Saturday, November 08, 2014

Former BBC director sues Marks & Spencer after wrongful arrest for meat theft

Timothy Robinson, a writer, serves a writ at the High Court after security guards accuse him of stealing peppered steak and call police

A former BBC director and producer who was wrongly arrested while shopping and banned from all Marks & Spencer stores is suing the chain for damages of £100,000.

Timothy Robinson, 51, was handcuffed, taken to a police station and accused of stealing £60 of peppered steak and a barrel of pork in May.

He was released without charge, however, when police saw footage of a different person, about 15 years younger, stealing meat from the store, according to a High Court writ.

Mr Robinson, who has produced and directed history and arts programmes such as Digging for Britain and Timewatch, says he was falsely imprisoned for six hours and is seeking damages for this, as well as for defamation, emotional distress and mental suffering.

He is also asking for £5,000 as compensation for his partner’s mental suffering and wasted time as he tried to secure his release, plus reimbursement of all the money the couple have spent in their local Camden High Street store since 2001.

The company’s security guards have breached the store’s duties of trust, respect and good faith, he argues.

On the day in question, Mr Robinson was approached by guards at the North London store he shopped in daily and shown CCTV stills of himself, before police arrived to detain him.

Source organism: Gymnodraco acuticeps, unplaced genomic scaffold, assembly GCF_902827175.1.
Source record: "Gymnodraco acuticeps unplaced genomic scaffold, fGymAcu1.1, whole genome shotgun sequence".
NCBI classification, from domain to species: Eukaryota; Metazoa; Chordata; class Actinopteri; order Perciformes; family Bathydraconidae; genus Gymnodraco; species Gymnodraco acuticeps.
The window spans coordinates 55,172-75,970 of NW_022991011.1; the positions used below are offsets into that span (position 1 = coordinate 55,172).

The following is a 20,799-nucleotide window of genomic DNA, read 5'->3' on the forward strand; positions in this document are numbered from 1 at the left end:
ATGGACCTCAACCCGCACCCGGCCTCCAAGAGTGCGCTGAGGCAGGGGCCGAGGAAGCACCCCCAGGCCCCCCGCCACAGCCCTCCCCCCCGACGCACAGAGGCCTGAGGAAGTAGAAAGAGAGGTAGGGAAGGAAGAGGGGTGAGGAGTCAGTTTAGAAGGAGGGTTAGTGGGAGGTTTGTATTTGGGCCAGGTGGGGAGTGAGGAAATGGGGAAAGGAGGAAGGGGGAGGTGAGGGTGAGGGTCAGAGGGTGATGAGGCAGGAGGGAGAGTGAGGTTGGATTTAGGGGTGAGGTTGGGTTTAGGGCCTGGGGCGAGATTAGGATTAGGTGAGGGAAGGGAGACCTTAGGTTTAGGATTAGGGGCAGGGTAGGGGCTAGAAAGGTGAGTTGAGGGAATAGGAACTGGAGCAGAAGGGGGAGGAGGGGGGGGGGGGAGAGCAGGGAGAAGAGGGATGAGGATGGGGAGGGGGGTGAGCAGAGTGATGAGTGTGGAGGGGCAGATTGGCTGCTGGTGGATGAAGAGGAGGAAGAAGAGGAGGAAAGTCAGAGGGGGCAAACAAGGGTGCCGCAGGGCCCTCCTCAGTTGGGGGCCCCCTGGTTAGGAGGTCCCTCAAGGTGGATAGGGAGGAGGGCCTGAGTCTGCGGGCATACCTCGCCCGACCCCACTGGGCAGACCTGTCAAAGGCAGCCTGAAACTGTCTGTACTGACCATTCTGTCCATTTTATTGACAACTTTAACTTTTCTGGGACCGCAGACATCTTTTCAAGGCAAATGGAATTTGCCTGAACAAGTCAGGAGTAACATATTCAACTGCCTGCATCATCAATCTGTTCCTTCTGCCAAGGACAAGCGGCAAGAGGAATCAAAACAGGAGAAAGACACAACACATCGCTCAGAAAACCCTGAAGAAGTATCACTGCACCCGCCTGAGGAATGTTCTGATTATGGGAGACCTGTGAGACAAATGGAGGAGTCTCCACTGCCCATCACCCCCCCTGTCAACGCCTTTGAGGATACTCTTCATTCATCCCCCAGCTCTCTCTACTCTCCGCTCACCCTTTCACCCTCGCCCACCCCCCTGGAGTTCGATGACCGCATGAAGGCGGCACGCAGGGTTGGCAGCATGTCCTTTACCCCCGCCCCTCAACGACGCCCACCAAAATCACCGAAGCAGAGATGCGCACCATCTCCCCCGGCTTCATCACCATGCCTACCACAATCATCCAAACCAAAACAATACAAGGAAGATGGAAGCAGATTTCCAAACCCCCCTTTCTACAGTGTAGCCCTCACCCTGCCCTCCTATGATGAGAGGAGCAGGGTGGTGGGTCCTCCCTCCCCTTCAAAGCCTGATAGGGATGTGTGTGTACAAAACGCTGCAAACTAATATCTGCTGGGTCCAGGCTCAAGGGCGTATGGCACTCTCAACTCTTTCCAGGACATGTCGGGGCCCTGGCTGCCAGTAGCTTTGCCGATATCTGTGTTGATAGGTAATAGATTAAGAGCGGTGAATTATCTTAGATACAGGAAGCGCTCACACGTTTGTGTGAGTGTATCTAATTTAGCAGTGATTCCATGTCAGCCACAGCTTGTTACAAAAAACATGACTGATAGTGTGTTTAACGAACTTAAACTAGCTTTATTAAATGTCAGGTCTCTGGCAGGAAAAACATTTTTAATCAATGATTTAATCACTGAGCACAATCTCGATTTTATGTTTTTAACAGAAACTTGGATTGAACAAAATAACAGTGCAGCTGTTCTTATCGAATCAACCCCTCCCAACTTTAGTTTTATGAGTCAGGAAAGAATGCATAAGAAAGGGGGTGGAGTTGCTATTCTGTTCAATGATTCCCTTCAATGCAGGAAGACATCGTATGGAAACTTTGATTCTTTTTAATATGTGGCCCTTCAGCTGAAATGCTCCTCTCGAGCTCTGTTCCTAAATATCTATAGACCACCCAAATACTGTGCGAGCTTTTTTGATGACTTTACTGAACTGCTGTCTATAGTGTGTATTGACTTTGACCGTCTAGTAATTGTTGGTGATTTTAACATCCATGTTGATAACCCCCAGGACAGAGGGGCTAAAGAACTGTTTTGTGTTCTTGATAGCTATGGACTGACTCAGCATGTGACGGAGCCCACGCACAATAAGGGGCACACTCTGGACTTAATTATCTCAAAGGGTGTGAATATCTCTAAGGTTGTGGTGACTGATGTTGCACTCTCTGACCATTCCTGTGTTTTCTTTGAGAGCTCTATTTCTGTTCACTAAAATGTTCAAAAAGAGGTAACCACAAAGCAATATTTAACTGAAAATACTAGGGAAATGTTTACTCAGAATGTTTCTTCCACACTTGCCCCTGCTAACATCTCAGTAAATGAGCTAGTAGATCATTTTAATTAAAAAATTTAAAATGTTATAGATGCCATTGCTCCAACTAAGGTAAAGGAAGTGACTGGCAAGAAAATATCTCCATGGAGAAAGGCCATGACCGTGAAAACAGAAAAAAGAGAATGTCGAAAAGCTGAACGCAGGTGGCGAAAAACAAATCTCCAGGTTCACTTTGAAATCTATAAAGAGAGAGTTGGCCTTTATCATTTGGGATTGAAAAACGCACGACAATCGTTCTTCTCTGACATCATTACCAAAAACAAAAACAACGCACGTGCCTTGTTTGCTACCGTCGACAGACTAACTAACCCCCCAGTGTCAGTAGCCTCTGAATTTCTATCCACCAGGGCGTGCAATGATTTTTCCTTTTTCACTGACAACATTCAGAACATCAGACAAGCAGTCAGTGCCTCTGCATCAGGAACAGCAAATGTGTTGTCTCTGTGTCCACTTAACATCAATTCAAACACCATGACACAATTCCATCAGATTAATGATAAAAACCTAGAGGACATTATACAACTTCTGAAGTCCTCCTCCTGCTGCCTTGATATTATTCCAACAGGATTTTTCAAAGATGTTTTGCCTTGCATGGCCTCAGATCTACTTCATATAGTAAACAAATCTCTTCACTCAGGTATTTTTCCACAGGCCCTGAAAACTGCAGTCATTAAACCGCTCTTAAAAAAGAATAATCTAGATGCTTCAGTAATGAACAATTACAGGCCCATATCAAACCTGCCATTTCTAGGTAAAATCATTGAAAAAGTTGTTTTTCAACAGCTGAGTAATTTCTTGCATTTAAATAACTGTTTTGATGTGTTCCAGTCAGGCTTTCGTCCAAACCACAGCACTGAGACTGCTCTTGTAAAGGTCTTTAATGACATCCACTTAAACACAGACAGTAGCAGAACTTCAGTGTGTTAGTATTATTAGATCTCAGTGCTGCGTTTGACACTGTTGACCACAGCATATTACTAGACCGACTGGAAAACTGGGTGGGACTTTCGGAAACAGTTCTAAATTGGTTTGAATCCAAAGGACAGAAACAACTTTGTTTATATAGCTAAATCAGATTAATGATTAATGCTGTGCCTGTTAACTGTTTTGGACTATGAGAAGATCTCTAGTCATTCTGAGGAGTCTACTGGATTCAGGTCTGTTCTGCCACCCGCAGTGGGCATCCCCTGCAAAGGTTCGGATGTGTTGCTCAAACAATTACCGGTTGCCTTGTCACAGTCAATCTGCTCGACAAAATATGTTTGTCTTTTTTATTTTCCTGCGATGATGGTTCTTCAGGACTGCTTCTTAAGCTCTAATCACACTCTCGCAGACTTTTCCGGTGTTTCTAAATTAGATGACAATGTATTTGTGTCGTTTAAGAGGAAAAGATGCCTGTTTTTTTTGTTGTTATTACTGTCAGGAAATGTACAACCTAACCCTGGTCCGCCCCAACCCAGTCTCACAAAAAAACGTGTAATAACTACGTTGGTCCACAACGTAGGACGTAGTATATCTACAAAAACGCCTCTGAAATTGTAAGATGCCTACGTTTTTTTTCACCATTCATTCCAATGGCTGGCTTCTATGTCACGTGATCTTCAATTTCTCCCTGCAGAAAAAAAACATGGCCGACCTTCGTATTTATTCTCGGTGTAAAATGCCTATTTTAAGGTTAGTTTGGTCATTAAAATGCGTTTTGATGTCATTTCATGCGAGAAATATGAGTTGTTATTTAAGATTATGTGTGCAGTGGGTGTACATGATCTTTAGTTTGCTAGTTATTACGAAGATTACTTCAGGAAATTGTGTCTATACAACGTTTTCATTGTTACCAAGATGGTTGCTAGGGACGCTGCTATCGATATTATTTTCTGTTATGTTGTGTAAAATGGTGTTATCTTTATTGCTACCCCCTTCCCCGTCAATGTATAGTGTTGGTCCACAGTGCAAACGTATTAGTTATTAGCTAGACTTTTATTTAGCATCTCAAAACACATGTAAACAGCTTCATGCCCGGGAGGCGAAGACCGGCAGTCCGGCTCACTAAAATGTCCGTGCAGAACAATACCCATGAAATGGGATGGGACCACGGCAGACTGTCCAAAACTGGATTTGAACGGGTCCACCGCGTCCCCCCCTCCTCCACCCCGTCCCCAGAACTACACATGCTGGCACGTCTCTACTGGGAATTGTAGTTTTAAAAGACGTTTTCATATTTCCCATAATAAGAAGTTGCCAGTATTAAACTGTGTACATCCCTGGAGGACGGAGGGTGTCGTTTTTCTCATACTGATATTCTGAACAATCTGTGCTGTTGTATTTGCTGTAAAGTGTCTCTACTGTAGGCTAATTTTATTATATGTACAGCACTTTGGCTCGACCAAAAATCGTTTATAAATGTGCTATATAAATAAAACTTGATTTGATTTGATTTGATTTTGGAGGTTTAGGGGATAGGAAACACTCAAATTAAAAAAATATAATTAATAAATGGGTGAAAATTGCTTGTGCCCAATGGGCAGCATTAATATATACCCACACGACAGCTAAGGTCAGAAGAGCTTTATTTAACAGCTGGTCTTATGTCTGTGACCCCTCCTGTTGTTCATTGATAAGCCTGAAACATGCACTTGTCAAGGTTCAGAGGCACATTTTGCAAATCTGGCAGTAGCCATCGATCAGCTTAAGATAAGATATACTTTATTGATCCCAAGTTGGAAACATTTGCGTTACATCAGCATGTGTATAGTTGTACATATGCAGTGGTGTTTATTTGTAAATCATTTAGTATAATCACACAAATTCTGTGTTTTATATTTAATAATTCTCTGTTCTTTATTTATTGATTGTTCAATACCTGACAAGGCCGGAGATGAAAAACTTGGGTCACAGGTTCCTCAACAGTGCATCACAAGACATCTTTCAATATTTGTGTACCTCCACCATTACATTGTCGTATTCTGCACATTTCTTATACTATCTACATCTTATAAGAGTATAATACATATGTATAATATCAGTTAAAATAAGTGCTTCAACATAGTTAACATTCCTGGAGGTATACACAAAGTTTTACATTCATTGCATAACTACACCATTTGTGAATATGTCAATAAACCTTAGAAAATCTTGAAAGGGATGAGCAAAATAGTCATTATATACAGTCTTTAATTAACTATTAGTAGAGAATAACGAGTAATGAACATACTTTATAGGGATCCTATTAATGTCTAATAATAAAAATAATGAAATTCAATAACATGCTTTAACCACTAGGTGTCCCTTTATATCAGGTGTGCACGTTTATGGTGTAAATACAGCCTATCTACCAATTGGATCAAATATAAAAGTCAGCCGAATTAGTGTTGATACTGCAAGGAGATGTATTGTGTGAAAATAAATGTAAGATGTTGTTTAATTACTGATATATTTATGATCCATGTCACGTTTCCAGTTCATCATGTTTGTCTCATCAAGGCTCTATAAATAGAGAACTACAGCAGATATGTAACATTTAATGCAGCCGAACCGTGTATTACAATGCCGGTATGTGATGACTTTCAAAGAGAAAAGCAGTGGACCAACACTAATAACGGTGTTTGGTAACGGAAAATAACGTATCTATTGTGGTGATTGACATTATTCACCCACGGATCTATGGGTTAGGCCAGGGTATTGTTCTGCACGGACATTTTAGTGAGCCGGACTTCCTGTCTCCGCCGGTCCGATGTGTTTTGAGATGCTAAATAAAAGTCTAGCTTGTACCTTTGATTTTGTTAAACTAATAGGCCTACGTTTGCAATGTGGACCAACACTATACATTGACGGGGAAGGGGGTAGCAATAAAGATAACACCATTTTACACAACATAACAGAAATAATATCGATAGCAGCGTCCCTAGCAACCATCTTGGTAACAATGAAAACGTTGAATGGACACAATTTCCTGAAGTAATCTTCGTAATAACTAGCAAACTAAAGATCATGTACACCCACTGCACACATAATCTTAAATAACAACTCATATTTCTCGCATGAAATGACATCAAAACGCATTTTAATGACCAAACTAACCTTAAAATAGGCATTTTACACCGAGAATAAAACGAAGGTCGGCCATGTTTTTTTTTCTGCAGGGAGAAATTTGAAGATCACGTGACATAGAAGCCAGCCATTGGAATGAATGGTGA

Mr Robinson, who recently took voluntary redundancy from the BBC and now works as a writer, alleges that the guards refused to show him the footage of the actual thief.

The retailer is contesting Mr Robinson’s claim, but has joined Securitas Security Services, the firm that provided the guards, to the action. If M&S is found liable to Mr Robinson, Securitas should pay any damages awarded, the company argues.

It says security guards should have followed the ASCONE procedure when apprehending a suspect, which involves watching the person approach the display, select the merchandise and conceal it, then observing them and witnessing their non-payment and exit from the store.

The retailer admits that Mr Robinson was banned from its stores but says the notice was withdrawn on May 27 and has asked him to prove his allegation that its staff made harmful claims about him to other customers.

It denies liability for his alleged false imprisonment or the actions of the security guards and the Metropolitan Police.

The store says it is not liable to pay damages for defamation, or emotional distress, or to Mr Robinson’s partner either.

Mr Robinson, an Oxford University graduate whose partner is a lawyer, said he had found the whole experience "bewildering" and "intimidating." He said: "I thought that maybe I was going mad. I couldn’t understand how this situation could happen. It’s just so bizarre.

"Since it happened I have received no apology from Marks & Spencer and they haven’t admitted guilt. "If they had initially said sorry and offered me some form of compensation and said they were looking into their security measures, I probably would have left it. But they haven’t done anything and those security guards are still working there."

An M&S spokesman said: "As this matter is part of ongoing legal proceedings, it would be inappropriate for us to comment."

Original report here

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